Exhausted. Together.


Last night was our first night in our new home. We've been slowly moving in all week, but with Judah away for a two-night school trip, we decided to wait till Friday for the official ceremony.

The first night felt like camping; the first full day felt like the very opposite of camping. It felt like work. Hard work. And a whole lot of selfishness.

Just before Judah left for Malo Camp, we sat them down with ice cream and thanked them for their flexibility and easy attitudes because, truly, they have been pretty great. They've moved from room to room and house to house all summer long, they've shared a king bed since school started, have had to brave new schools, and are now moving away from Grammy and Pappa's house and all that they know. Life has been a shaken rug for them, and they've endured it and embraced it with smiles and obedience, even though, at times, tears run from their eyes. 

But this morning, I didn't care about any of that. All I cared about was getting work done and working hard, with a good attitude of course. Judah had other plans, and from the beginning, he and I butted heads. By 2pm, I had had enough.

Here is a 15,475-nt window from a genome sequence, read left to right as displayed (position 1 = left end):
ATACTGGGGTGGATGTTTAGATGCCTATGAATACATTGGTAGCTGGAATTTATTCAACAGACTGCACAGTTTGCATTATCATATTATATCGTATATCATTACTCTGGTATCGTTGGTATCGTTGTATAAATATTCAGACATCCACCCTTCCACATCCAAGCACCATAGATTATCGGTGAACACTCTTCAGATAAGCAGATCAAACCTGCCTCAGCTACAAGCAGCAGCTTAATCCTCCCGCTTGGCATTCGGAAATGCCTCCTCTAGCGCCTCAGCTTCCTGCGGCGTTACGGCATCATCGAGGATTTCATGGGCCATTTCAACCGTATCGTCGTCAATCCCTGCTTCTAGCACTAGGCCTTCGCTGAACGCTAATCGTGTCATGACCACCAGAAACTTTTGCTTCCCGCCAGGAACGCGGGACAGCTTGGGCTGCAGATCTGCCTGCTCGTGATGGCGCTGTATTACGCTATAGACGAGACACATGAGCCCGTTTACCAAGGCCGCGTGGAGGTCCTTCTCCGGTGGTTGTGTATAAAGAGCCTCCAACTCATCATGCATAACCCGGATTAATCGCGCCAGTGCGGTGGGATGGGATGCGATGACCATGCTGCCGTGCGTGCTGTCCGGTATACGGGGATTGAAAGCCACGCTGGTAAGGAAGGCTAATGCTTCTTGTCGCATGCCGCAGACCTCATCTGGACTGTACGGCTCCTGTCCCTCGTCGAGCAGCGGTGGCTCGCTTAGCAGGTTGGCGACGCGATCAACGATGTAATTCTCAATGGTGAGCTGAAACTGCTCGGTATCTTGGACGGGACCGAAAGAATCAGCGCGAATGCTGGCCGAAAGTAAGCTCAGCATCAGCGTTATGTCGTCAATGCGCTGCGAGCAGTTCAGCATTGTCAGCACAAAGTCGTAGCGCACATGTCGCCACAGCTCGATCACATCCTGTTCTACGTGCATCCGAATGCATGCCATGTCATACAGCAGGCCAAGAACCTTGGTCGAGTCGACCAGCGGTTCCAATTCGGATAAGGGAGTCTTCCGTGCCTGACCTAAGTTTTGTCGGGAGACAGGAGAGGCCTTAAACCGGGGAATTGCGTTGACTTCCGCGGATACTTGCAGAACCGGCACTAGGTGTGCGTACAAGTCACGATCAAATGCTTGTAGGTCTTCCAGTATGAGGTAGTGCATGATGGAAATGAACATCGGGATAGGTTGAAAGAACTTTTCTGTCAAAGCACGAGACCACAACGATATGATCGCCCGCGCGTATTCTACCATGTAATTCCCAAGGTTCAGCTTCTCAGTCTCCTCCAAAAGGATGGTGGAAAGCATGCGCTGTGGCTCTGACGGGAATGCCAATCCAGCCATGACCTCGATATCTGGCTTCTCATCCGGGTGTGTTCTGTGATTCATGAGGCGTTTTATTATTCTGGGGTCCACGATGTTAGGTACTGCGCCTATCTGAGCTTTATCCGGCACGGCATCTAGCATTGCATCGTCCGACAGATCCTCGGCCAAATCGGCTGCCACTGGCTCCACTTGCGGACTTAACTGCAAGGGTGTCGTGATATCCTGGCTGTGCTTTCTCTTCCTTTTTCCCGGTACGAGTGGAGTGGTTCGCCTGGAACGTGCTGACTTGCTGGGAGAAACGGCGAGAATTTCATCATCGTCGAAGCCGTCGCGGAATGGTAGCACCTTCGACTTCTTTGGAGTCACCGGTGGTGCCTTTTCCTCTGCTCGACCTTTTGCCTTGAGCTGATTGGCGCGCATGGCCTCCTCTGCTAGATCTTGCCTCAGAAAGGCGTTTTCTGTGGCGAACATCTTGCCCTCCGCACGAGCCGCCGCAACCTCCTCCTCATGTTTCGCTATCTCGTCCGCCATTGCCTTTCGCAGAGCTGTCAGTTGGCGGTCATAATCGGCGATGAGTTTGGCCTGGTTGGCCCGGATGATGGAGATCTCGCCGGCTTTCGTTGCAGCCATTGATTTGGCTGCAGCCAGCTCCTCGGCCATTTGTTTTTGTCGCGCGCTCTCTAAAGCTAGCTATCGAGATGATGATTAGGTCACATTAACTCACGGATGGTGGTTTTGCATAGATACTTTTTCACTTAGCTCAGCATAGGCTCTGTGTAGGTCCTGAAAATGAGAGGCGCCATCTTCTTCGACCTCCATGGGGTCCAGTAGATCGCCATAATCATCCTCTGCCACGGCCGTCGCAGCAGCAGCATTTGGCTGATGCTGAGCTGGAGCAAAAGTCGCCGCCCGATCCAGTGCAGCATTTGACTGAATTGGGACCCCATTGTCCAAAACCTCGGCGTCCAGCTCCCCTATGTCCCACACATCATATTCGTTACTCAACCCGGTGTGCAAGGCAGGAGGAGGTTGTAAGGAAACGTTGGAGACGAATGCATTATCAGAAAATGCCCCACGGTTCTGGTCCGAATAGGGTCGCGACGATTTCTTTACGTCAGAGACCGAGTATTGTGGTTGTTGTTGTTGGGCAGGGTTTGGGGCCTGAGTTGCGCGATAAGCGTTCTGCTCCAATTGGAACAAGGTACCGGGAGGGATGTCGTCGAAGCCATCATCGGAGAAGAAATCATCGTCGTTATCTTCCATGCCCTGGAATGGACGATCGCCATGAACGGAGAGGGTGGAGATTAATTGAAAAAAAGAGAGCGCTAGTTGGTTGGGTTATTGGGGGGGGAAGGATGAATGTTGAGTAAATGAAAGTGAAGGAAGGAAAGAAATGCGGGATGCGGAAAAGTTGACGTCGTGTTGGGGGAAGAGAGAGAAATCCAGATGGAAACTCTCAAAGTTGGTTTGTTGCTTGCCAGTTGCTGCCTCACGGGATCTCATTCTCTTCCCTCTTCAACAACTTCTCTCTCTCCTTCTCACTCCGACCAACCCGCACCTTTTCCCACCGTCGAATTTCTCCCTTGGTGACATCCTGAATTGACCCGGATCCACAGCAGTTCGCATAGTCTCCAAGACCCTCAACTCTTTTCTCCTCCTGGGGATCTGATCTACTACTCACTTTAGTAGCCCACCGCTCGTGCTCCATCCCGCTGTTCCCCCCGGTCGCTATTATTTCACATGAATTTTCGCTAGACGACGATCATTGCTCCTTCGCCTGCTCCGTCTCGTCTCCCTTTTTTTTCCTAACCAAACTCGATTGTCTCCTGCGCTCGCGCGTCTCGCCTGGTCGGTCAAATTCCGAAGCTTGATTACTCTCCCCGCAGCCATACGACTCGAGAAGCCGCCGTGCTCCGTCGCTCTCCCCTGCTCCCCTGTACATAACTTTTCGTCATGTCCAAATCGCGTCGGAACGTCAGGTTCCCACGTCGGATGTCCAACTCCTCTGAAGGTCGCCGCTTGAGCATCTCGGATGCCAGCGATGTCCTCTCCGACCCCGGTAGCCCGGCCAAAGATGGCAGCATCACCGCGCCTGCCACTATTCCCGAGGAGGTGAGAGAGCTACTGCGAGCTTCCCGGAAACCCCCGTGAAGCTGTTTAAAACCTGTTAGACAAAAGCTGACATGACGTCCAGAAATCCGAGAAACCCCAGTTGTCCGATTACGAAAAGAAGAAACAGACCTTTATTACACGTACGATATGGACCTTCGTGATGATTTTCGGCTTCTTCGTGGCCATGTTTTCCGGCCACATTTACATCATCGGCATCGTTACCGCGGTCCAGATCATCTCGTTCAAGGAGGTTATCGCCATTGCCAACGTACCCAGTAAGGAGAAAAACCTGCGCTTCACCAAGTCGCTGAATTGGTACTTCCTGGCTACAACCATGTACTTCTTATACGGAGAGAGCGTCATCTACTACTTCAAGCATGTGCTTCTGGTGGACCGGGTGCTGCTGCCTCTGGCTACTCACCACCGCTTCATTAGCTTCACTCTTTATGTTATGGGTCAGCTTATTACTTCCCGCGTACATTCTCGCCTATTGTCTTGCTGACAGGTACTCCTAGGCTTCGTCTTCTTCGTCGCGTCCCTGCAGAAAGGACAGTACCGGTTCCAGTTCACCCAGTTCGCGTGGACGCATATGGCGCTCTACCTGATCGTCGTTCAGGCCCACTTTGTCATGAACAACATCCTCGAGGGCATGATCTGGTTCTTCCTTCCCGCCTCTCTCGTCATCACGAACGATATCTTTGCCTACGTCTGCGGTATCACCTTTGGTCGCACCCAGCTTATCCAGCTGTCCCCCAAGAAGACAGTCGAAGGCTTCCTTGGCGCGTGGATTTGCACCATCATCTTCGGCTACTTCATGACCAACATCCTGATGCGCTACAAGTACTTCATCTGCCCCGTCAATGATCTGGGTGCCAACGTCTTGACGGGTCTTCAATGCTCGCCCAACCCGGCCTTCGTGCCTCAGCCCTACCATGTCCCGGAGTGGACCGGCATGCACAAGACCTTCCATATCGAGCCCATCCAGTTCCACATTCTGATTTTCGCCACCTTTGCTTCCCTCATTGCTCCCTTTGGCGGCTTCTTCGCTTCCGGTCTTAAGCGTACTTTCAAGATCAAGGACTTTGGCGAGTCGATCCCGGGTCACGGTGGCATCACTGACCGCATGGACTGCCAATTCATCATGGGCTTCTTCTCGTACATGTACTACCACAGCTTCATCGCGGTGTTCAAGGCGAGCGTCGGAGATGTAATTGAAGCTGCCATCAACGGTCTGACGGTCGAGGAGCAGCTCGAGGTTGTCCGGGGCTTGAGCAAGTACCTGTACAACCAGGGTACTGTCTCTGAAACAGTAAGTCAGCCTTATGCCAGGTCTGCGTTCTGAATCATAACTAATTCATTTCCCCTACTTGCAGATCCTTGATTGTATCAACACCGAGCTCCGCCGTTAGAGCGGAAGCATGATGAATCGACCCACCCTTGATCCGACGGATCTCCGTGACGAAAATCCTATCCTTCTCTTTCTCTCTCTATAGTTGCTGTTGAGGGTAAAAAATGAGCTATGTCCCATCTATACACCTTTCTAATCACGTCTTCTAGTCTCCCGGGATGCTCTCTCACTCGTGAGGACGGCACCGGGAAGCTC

Ever since this house became an option for us, I've looked forward to the day we would move in. I envisioned us sleeping on the floor together, watching a movie and making a memory, and I fantasized about the good time we would share making this place our home. 

I envisioned a blog post about family and beauty of creating something together. When it became abundantly clear that it wasn't going to happen, I found my spirits flailing, my temper shortening, and Judah sitting next to me while I drove to Home Depot, listening to me yell about respect, role of family, and the characteristics of men. When he started to cry, I made things worse. "Stop crying," I yelled, "You are a ten year old boy, you don't need to cry about consequences that you rightly deserve" (I don't write these words proudly, just honestly).